The opportunity created by this disruptive communications technology also brought challenges to the Thomas Cook’s empire expansion as it ventured into international travel. The challenges of foreign currencies and languages were solved by the invention of the travelers cheque and the use of tour guides, leading to the marketing strapline “Follow the Man from Cooks.”

2. The Digital Revolution and the Birth of Mini-Computers and Data Networks

The Unichem Story

Around 140 years after Thomas Cook held his first railway excursion in 1842 and transported 600 people by train on a 12-mile railway excursion from Leicester to Loughborough, the computer mainframe giants such as IBM, ICL, Burroughs, and NCR were being challenged by new entrants to the market such as Hewlett Packard, DEC, and Wang. This challenge was driven by the birth of the mini-computers, which did not need special air-conditioned rooms and teams of computer staff. 

Developments in mini-computer technology made computers more accessible and affordable to small businesses, and it was this use of technology that opened up marketing opportunities that focused on raising awareness of the benefits to business and the attractiveness of accounts automation that aligned well with the needs of the target market.

The 1980s was also a time when the early data communications technologies were coming onto the market, and it was this combination that led to what I believe was one of the first examples of technology-enabled marketing based not on process automation but on marketing innovation enabled by technology.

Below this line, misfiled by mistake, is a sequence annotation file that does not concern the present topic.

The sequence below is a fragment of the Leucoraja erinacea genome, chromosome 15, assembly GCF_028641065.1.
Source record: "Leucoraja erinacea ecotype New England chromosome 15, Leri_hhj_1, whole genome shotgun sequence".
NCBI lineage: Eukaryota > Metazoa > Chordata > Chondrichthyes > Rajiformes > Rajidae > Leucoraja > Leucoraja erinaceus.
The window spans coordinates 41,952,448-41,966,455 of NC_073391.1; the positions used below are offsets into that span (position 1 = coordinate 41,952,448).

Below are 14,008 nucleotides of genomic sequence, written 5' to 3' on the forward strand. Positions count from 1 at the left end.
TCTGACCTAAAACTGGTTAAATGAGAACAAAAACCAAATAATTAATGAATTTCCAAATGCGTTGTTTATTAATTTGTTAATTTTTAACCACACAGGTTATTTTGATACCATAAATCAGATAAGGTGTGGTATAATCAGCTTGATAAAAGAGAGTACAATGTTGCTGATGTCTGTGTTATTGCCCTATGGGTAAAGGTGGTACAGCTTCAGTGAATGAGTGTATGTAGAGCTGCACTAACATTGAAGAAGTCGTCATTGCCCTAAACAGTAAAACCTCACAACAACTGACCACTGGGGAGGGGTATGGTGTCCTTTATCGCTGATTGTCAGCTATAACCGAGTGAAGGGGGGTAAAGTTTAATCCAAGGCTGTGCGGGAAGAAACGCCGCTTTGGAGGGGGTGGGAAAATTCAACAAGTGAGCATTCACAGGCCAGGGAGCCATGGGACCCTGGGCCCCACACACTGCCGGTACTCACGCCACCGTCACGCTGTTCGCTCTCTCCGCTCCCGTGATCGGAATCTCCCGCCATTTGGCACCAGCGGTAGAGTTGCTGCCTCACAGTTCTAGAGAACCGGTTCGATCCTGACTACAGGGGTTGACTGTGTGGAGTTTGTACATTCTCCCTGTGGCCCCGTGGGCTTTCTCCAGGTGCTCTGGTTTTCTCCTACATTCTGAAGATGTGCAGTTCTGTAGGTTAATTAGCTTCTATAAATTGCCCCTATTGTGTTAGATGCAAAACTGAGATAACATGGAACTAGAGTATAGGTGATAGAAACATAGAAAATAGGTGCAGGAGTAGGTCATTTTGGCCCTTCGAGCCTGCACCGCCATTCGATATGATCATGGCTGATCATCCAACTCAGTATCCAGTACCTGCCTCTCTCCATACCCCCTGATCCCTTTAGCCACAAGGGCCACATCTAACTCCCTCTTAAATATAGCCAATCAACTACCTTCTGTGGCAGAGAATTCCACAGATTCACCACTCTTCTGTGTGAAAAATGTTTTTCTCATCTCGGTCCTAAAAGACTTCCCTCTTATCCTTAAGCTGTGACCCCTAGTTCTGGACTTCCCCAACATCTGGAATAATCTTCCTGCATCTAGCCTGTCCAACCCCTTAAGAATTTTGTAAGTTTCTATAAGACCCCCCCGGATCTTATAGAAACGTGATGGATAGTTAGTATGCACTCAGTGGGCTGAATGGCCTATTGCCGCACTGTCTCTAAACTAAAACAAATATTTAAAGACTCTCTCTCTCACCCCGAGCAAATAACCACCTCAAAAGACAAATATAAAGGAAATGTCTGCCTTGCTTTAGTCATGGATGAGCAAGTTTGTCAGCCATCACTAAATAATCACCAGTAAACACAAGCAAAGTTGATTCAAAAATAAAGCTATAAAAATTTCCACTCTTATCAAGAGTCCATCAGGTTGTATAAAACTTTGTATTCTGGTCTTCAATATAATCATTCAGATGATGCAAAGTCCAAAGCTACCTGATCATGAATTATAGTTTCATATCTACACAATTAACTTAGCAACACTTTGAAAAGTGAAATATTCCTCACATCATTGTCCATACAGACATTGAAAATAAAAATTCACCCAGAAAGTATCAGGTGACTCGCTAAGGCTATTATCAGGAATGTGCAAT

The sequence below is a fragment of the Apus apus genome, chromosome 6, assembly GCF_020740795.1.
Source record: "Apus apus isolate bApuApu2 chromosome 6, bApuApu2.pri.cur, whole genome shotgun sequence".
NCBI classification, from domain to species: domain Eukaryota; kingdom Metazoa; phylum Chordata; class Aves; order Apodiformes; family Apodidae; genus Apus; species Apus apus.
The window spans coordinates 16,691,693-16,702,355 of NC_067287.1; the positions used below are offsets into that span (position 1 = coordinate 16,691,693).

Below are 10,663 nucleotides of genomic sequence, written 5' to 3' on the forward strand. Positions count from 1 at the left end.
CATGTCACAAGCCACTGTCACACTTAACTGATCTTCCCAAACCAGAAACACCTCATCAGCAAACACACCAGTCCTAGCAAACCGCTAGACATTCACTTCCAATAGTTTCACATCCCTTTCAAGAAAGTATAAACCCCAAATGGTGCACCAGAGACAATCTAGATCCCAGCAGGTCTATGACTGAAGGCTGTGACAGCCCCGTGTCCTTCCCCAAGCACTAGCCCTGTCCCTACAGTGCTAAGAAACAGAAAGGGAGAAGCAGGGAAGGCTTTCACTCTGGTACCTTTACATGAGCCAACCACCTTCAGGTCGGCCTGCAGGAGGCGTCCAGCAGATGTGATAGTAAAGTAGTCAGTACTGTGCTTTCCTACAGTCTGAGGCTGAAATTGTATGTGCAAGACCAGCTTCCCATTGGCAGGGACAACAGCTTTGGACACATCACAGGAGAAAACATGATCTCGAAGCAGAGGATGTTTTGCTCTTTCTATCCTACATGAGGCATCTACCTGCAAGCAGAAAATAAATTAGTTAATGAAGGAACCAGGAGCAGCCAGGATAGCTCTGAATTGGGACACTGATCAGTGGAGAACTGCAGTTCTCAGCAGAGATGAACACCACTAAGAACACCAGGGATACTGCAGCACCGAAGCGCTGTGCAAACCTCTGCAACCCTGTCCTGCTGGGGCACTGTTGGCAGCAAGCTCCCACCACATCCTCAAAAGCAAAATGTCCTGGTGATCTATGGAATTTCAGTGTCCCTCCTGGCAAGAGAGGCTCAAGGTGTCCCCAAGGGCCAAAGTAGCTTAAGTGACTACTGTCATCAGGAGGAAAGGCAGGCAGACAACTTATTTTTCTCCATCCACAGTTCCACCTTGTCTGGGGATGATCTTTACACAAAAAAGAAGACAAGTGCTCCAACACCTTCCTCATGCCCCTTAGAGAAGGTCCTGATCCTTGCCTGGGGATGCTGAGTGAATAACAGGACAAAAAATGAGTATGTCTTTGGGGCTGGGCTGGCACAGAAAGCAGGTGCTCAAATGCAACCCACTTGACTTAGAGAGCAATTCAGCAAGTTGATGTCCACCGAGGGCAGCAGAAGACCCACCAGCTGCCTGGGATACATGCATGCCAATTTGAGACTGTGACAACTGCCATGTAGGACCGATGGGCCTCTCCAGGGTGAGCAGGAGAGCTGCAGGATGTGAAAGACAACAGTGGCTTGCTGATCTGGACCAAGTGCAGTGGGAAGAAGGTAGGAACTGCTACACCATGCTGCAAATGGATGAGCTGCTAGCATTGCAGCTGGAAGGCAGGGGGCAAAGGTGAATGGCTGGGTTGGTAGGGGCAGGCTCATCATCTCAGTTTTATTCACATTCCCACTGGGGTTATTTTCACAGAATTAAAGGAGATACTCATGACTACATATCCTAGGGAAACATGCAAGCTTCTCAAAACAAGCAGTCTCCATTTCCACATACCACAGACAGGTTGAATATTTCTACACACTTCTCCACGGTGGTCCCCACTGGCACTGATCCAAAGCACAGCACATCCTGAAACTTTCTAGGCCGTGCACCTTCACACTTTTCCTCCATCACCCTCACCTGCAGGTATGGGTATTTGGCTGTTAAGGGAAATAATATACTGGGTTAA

Unichem supplied pharmaceuticals to High Street chemists and pharmacies in the UK. In the early 1980s, it offered an innovative value proposition to customers who purchased a handheld bar code scanner linked to a communications device that could automate the replenishment of drugs on a 24×7 basis. This combination of disruptive technologies created a very attractive proposition that aligned with the target customers’ needs and was affordable and accessible. The collaborative partnership with the technology provider raised awareness within the market.

The Consumerization of Digital Technologies

The 21st century has seen exponential growth in the consumerization of digital technologies, and it is the impact of this consumerization that has created a diversity of challenges and opportunities for marketing professionals.

Digital Consumerization (by David Wortley)

Whilst the 1980s saw the birth of business-to-business digital technologies, the 1990s heralded the internet era, leading in the 21st century to the phenomenon known as the “Prosumer,” which means consumers enabled by technology to become producers of content and services.